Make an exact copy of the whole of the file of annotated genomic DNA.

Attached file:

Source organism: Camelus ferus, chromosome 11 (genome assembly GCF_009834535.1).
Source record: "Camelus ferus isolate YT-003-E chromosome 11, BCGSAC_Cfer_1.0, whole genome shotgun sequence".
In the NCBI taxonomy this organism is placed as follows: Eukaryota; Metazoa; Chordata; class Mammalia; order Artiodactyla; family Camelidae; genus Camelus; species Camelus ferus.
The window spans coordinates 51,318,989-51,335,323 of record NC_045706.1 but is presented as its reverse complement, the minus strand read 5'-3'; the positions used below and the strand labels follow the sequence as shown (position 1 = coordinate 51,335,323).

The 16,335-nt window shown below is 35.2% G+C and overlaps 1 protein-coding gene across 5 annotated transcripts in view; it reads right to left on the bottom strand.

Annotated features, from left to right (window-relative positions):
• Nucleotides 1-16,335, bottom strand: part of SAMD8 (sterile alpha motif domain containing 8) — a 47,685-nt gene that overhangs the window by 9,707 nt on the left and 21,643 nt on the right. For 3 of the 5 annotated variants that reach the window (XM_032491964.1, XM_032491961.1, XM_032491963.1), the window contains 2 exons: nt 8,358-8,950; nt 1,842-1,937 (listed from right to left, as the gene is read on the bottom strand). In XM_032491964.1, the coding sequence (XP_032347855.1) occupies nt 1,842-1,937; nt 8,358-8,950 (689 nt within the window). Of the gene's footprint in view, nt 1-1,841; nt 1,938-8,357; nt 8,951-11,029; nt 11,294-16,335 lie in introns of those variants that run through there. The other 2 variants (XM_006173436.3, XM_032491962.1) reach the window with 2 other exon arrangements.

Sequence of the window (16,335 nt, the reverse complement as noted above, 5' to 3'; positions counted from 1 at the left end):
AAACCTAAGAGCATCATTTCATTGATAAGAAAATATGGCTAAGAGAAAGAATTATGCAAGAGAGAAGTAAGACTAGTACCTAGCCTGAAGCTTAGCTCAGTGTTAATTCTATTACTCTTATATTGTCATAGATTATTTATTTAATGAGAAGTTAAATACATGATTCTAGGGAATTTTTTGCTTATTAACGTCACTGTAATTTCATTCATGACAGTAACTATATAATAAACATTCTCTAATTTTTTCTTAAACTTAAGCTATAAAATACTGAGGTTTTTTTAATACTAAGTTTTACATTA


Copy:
Source organism: Camelus ferus, chromosome 11 (genome assembly GCF_009834535.1).
Source record: "Camelus ferus isolate YT-003-E chromosome 11, BCGSAC_Cfer_1.0, whole genome shotgun sequence".
In the NCBI taxonomy this organism is placed as follows: Eukaryota; Metazoa; Chordata; class Mammalia; order Artiodactyla; family Camelidae; genus Camelus; species Camelus ferus.
The window spans coordinates 51,318,989-51,335,323 of record NC_045706.1 but is presented as its reverse complement, the minus strand read 5'-3'; the positions used below and the strand labels follow the sequence as shown (position 1 = coordinate 51,335,323).

The 16,335-nt window shown below is 35.2% G+C and overlaps 1 protein-coding gene across 5 annotated transcripts in view; it reads right to left on the bottom strand.

Annotated features, from left to right (window-relative positions):
• Nucleotides 1-16,335, bottom strand: part of SAMD8 (sterile alpha motif domain containing 8) — a 47,685-nt gene that overhangs the window by 9,707 nt on the left and 21,643 nt on the right. For 3 of the 5 annotated variants that reach the window (XM_032491964.1, XM_032491961.1, XM_032491963.1), the window contains 2 exons: nt 8,358-8,950; nt 1,842-1,937 (listed from right to left, as the gene is read on the bottom strand). In XM_032491964.1, the coding sequence (XP_032347855.1) occupies nt 1,842-1,937; nt 8,358-8,950 (689 nt within the window). Of the gene's footprint in view, nt 1-1,841; nt 1,938-8,357; nt 8,951-11,029; nt 11,294-16,335 lie in introns of those variants that run through there. The other 2 variants (XM_006173436.3, XM_032491962.1) reach the window with 2 other exon arrangements.

Sequence of the window (16,335 nt, the reverse complement as noted above, 5' to 3'; positions counted from 1 at the left end):
AAACCTAAGAGCATCATTTCATTGATAAGAAAATATGGCTAAGAGAAAGAATTATGCAAGAGAGAAGTAAGACTAGTACCTAGCCTGAAGCTTAGCTCAGTGTTAATTCTATTACTCTTATATTGTCATAGATTATTTATTTAATGAGAAGTTAAATACATGATTCTAGGGAATTTTTTGCTTATTAACGTCACTGTAATTTCATTCATGACAGTAACTATATAATAAACATTCTCTAATTTTTTCTTAAACTTAAGCTATAAAATACTGAGGTTTTTTTAATACTAAGTTTTACATTA